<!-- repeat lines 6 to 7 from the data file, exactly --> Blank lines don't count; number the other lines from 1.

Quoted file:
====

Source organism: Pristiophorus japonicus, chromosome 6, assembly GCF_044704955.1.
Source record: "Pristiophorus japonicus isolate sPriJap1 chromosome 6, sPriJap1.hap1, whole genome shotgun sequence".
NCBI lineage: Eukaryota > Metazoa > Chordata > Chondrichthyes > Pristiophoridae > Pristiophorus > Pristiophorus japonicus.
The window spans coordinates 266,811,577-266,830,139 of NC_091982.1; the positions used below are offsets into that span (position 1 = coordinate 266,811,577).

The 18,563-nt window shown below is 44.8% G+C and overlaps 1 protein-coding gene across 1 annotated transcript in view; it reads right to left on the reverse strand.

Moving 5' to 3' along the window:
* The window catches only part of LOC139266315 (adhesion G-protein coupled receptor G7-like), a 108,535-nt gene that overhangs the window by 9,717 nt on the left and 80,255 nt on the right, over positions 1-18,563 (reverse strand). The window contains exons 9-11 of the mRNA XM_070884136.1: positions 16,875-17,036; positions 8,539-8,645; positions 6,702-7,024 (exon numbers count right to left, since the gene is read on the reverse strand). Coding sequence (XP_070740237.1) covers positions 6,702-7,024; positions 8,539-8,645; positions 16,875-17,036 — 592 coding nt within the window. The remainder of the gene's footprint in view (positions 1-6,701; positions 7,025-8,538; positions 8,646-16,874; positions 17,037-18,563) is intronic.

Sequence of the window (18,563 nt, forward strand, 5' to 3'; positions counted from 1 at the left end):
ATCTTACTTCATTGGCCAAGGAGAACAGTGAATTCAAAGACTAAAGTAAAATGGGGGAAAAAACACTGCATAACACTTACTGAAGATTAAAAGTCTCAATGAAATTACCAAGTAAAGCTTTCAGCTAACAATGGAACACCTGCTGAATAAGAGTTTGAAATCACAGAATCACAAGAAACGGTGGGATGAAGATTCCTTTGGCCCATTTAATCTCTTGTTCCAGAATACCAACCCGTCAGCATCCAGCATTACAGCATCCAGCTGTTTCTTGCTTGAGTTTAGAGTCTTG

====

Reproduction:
Moving 5' to 3' along the window:
* The window catches only part of LOC139266315 (adhesion G-protein coupled receptor G7-like), a 108,535-nt gene that overhangs the window by 9,717 nt on the left and 80,255 nt on the right, over positions 1-18,563 (reverse strand). The window contains exons 9-11 of the mRNA XM_070884136.1: positions 16,875-17,036; positions 8,539-8,645; positions 6,702-7,024 (exon numbers count right to left, since the gene is read on the reverse strand). Coding sequence (XP_070740237.1) covers positions 6,702-7,024; positions 8,539-8,645; positions 16,875-17,036 — 592 coding nt within the window. The remainder of the gene's footprint in view (positions 1-6,701; positions 7,025-8,538; positions 8,646-16,874; positions 17,037-18,563) is intronic.